Canadian power trio The Evidence has shown an eerie dedication to their craft since banding together in late 2002. Graduates of the local punk rock scene, the band has grown into a sound that blends the rocky pop sensibility of alt-punk bands such as AFI, Bad Religion and the Foo Fighters with the prog-rock detail and grandeur of groups like Rush and Queen.
Erecting their vision out of the wreckage of their high school bands, guitarist scene-mates and chemistry classmates Dean Rud and Tyler Pickering aligned themselves with drummer Casey Lewis and dubbed themselves The Failure. By 2008, The Failure was anything but, selling through pressings of their first two albums and placing videos in rotation on both MuchMusic and MTV Canada. Despite this, change was coming. While the role of fourth- member-bassist was becoming prone to turnover, it was a metamorphosis in The Evidence’s songwriting that got the attention of fans and critics.
When Rud, Pickering, and Lewis set out to write and record their third album together, Polarity, something had changed. Whether it was the long road slogs, broken vans, broken hands, shows for a dozen sweaty kids in mouldy makeshift all-ages venues or simply the upshot of a band collectively transitioning into their late-20’s, the trio realized they had uncovered the marrow of their identity. Recognizing the winds of change, Rud, Pickering, and Lewis chose a new name for the band, and The Evidence was (re-)born.
The Evidence doesn’t fit the mold cast by typical Indie/Alt-rock bands. Approaching their craft with a nerdy attention to detail, this band is building their own legacy by playing the music they love. To that end, Dean Rud started his own record label, Meter Records, to release The Evidence’s albums as well as projects for their peers. Casey Lewis keeps his hand in the business side through his recording studio, Echo Base. Tyler Pickering spends his time on his electronic solo project, The Analogue Kid, and touring with Chixdiggit. It would be easy, with all of these other responsibilities, to get distracted from making music, but as their tenure and talent attest The Evidence are dedicated to their music; bound to their vision and craft as they are to each other.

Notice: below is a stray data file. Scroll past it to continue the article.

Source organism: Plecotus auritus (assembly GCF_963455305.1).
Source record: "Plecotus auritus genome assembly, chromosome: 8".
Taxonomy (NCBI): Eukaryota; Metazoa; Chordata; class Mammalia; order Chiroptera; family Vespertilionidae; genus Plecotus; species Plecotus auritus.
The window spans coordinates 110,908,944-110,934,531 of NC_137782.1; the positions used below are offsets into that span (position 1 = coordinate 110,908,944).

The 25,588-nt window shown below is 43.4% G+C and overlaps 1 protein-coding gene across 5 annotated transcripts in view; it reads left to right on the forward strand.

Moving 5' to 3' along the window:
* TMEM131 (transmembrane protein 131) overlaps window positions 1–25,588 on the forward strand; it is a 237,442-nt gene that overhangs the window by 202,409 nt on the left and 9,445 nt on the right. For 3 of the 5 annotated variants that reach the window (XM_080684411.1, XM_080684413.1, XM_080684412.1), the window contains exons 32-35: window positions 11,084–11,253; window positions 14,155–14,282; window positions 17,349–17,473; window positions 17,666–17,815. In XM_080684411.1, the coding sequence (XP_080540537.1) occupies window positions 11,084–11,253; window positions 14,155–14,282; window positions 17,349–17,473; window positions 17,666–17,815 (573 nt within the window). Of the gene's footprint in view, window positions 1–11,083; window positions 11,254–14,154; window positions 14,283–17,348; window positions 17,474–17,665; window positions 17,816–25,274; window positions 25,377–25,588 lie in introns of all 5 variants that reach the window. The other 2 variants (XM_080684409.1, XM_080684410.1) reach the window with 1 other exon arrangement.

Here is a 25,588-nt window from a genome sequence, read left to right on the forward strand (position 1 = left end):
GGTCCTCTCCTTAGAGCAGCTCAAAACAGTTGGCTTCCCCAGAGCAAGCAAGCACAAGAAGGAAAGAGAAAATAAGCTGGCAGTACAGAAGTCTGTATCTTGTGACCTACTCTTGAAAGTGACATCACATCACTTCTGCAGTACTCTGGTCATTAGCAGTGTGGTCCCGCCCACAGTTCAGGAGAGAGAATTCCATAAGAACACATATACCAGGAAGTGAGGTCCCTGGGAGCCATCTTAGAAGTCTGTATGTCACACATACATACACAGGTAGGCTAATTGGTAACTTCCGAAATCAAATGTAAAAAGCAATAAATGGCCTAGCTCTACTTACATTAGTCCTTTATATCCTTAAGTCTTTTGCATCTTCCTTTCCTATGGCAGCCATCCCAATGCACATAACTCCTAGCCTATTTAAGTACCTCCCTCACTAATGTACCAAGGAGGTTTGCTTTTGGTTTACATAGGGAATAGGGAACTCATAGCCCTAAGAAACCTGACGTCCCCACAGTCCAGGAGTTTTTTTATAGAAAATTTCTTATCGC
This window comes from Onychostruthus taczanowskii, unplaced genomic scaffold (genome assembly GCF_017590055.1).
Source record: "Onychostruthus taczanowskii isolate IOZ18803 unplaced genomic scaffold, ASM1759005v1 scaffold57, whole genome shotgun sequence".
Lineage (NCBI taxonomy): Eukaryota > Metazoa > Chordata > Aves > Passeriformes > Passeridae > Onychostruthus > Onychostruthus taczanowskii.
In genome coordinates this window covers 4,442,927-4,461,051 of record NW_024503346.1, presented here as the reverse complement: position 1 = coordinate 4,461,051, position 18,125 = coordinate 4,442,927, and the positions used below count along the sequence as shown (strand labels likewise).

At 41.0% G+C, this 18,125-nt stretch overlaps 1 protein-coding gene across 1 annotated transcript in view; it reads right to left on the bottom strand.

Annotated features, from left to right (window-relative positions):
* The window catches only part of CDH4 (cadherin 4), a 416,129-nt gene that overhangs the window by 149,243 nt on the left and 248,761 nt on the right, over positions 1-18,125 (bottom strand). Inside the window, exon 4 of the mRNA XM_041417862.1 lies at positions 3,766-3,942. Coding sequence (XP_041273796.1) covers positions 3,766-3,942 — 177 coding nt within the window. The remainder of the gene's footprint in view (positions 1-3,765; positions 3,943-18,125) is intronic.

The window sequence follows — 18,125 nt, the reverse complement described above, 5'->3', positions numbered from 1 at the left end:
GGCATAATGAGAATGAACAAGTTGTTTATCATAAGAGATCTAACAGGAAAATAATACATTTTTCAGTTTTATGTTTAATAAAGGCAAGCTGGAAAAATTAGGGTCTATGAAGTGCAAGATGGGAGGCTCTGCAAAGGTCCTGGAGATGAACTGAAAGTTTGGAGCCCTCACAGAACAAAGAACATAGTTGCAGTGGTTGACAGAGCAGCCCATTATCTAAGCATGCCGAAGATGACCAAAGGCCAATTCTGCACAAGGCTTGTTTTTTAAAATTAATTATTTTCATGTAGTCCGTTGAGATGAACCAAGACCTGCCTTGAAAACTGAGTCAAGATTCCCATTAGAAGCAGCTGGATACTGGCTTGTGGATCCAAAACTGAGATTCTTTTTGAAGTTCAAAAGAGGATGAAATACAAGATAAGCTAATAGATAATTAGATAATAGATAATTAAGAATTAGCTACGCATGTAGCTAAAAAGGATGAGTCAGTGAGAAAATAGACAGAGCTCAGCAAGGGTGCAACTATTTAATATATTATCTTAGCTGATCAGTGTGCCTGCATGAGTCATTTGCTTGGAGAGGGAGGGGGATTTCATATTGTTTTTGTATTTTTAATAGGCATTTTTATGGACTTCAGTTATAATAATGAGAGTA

The blend of dedication, musicianship, and attention to detail particular to the Evidence is apparent from the opening notes of the band’s sophomore album, Currents. If Polarity was a leap forward for The Evidence, then Currents is a confirmation, presenting the band’s progressive tendencies while streamlining and sharpening their sound down to a razor’s edge. From the opening notes of the aptly titled “Crossing The Rubicon” to the complex, poly-rhythmic post-punk of “Of Haves And Have Nots”, The Evidence give every indication that their muse has never been stronger.
Cut to the stage, with Rud and Pickering bouncing notes and lines off each other like animated electrons while Casey drums for his life and belts out the vocal leads in a flurry of sweat and fervour. Their live show is an invigorating and indelible experience, but The Evidence are real guys, doing what they love without pretence. Their distinctive blend of literate songwriting, attention to detail and fearlessness beam from the stage and stereo in an experience that proves music can still move us. Here, my friends, is evidence of that.